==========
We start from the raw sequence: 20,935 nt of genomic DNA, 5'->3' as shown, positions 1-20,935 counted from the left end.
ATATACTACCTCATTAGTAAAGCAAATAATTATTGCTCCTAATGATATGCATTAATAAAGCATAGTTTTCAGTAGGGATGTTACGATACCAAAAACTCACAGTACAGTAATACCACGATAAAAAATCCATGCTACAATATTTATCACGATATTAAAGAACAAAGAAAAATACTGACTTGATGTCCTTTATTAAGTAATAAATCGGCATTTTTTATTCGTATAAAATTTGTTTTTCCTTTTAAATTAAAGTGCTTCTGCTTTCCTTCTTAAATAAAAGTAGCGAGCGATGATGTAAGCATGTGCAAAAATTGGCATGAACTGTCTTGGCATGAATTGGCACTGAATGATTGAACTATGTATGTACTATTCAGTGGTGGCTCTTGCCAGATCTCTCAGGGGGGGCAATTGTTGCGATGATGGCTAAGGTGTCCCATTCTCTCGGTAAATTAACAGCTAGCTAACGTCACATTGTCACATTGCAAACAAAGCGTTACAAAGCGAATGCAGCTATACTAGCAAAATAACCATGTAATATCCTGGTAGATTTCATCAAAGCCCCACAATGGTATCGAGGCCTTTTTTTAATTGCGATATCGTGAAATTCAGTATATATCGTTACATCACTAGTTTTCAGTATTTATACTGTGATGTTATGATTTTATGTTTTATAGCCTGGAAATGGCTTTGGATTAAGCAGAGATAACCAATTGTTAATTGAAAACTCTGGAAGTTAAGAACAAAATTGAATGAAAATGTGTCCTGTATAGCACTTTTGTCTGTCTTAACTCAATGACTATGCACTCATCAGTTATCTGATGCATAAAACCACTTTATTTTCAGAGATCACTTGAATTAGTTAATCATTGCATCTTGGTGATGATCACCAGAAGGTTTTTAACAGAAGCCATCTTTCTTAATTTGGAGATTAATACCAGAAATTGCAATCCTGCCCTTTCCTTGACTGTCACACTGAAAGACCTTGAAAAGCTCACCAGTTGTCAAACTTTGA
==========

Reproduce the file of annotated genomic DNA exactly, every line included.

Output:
We start from the raw sequence: 20,935 nt of genomic DNA, 5'->3' as shown, positions 1-20,935 counted from the left end.
ATATACTACCTCATTAGTAAAGCAAATAATTATTGCTCCTAATGATATGCATTAATAAAGCATAGTTTTCAGTAGGGATGTTACGATACCAAAAACTCACAGTACAGTAATACCACGATAAAAAATCCATGCTACAATATTTATCACGATATTAAAGAACAAAGAAAAATACTGACTTGATGTCCTTTATTAAGTAATAAATCGGCATTTTTTATTCGTATAAAATTTGTTTTTCCTTTTAAATTAAAGTGCTTCTGCTTTCCTTCTTAAATAAAAGTAGCGAGCGATGATGTAAGCATGTGCAAAAATTGGCATGAACTGTCTTGGCATGAATTGGCACTGAATGATTGAACTATGTATGTACTATTCAGTGGTGGCTCTTGCCAGATCTCTCAGGGGGGGCAATTGTTGCGATGATGGCTAAGGTGTCCCATTCTCTCGGTAAATTAACAGCTAGCTAACGTCACATTGTCACATTGCAAACAAAGCGTTACAAAGCGAATGCAGCTATACTAGCAAAATAACCATGTAATATCCTGGTAGATTTCATCAAAGCCCCACAATGGTATCGAGGCCTTTTTTTAATTGCGATATCGTGAAATTCAGTATATATCGTTACATCACTAGTTTTCAGTATTTATACTGTGATGTTATGATTTTATGTTTTATAGCCTGGAAATGGCTTTGGATTAAGCAGAGATAACCAATTGTTAATTGAAAACTCTGGAAGTTAAGAACAAAATTGAATGAAAATGTGTCCTGTATAGCACTTTTGTCTGTCTTAACTCAATGACTATGCACTCATCAGTTATCTGATGCATAAAACCACTTTATTTTCAGAGATCACTTGAATTAGTTAATCATTGCATCTTGGTGATGATCACCAGAAGGTTTTTAACAGAAGCCATCTTTCTTAATTTGGAGATTAATACCAGAAATTGCAATCCTGCCCTTTCCTTGACTGTCACACTGAAAGACCTTGAAAAGCTCACCAGTTGTCAAACTTTGA